A burly Ed Meese type in a navy blue suit and yellow tie sauntered by the line. He was followed by a cadre of almost identical flunkies, all blond men in their early 30s, each wearing the uniform of navy blue Brooks Brothers suit, white shirt, and yellow tie. Their leader was firing off commands like a battleship commander.

"He can give more than that; call up his wife over in Dunne's office--she'll make him she'll out more."

Abruptly, the man stopped. "What the hell are you waiting for?" he bellowed. One of the flunkies ran off.

"Goddamn idiot. When I say call, you people had . . ." That was clout for you.

"Who was he?" asked a middle-aged black man. On the lapel of his brown suit was a "Chicago Works" button, the unmistakable badge of municipal bureaucrats who served as assistant deputy directors or higher.

The heavyset black woman standing next to him shrugged her shoulders. She too wore a "Chicago Works" button. "I think he's in Sanitation," she replied, and to get a better look at him she put on a pair of glasses that were hanging around her neck. "Yeah, I think he is in Sanitation."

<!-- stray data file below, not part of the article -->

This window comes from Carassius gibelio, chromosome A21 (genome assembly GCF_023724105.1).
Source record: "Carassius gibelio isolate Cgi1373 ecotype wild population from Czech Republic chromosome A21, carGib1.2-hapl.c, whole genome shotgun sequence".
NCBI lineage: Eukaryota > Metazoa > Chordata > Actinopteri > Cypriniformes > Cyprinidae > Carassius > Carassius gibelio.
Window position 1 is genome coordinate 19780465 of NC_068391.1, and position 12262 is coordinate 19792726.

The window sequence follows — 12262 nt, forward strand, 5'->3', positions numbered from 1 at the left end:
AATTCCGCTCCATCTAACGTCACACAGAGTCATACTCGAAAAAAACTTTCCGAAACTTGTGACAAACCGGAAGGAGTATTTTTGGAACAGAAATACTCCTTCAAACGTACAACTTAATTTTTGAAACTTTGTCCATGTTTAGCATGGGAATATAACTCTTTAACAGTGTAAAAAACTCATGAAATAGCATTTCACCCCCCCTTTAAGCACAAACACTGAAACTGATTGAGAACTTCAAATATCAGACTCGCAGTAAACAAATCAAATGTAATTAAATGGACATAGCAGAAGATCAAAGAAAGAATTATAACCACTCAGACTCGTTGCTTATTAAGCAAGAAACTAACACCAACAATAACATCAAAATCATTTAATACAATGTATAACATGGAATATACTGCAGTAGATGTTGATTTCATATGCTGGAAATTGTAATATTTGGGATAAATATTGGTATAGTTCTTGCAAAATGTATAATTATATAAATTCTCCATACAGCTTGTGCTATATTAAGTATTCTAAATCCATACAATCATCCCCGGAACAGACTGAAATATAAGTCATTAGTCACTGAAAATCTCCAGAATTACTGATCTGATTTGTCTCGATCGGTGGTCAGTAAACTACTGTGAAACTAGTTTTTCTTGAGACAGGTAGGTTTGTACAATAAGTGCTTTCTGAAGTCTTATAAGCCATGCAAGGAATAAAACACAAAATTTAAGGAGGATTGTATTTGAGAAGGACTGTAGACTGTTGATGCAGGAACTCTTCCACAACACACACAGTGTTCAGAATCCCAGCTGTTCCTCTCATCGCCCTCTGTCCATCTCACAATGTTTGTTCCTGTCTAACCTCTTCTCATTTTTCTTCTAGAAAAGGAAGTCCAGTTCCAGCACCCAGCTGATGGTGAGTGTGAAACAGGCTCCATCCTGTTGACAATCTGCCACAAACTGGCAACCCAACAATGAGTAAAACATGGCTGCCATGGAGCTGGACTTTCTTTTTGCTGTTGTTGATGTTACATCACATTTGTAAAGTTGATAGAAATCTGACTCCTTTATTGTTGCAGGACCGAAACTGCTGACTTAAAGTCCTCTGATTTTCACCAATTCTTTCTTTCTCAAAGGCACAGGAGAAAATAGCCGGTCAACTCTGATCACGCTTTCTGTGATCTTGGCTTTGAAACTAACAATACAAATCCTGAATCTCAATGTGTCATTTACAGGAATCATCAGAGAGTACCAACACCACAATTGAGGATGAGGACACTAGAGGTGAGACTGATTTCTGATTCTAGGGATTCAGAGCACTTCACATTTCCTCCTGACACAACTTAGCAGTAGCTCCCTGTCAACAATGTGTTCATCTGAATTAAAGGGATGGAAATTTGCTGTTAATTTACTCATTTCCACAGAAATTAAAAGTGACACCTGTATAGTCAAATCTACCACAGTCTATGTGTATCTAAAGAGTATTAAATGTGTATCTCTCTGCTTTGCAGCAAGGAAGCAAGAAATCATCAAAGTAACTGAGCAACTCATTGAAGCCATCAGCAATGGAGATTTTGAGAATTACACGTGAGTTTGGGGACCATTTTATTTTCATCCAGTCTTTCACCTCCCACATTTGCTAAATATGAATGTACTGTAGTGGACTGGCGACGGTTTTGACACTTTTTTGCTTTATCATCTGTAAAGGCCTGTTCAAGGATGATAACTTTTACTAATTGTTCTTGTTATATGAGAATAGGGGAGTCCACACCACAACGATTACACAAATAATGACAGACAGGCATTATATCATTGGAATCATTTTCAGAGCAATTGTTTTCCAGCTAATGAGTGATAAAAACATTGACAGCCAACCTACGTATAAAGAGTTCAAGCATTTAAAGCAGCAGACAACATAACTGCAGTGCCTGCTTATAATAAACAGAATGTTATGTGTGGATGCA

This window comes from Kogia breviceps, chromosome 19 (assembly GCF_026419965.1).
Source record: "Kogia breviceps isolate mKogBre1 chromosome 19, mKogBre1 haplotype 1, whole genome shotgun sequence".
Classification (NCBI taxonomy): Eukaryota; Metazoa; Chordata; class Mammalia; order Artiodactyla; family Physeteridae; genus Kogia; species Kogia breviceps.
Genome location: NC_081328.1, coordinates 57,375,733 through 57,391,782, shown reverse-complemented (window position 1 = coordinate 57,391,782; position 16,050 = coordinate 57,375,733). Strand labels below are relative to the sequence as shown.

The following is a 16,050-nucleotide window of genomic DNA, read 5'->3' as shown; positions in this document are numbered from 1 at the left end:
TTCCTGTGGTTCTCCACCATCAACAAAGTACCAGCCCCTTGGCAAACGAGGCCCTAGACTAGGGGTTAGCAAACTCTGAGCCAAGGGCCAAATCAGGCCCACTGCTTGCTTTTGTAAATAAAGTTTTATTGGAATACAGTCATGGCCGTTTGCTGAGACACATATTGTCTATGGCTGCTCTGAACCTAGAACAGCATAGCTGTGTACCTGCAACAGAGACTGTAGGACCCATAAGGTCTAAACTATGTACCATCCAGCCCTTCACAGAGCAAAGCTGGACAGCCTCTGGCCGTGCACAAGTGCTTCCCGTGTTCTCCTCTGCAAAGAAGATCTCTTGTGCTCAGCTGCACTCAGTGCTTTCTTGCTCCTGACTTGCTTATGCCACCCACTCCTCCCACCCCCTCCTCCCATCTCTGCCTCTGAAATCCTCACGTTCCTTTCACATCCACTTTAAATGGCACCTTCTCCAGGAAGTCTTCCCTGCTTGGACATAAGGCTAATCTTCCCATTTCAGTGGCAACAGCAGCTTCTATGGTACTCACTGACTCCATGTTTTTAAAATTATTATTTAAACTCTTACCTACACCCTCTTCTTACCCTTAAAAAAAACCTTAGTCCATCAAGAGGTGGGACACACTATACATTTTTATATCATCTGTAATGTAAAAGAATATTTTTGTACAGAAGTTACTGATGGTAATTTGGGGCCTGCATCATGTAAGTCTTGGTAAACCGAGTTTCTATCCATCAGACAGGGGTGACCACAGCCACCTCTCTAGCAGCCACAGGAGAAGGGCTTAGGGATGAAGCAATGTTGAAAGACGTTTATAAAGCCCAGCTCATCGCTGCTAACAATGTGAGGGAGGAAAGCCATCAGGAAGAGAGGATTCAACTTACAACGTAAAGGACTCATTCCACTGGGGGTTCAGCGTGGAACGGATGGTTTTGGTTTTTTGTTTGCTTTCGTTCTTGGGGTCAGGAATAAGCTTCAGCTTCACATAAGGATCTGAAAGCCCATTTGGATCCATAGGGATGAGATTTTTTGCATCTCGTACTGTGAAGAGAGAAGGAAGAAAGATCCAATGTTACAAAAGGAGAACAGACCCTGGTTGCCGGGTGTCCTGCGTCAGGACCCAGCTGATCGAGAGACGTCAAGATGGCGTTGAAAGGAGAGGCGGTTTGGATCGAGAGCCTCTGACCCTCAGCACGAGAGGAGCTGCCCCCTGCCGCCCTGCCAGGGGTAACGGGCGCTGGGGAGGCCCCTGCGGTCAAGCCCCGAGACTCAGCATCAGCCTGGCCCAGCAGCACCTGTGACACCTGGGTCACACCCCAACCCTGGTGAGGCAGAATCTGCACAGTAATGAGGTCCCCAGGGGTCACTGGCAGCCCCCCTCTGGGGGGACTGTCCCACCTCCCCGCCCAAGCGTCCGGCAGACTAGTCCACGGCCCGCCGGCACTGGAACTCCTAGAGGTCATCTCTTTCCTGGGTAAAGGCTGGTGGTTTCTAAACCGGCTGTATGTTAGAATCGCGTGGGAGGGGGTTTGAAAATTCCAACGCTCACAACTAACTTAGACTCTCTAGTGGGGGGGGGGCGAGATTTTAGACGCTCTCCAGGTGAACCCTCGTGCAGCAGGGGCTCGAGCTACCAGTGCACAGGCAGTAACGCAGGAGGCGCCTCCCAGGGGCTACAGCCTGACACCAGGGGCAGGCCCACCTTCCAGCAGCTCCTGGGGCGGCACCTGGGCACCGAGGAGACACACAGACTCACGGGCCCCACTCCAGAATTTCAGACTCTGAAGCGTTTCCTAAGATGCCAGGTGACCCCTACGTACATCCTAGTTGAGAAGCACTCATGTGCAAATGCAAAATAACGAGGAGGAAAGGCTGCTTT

"What department are you in?" inquired the middle-aged man.

"A and D," she said (city slang for the Department on Aging and Disabilities).

"I have a friend who works there," said another woman from behind. "I'm in Purchasing."

For the next few minutes, everyone for 50 feet in each direction traded ticket stories. Most of the people in the section ahead worked in Revenue or at the CTA. Most of those immediately behind me worked in Streets and San or for the Police Department. Practically everyone had some connection to the mayor's office, or to the mayor himself ("The secretary in his ward office goes to my church," an elderly black woman admitted, somewhat embarrassed because she didn't work for the great man himself. "But I've seen him").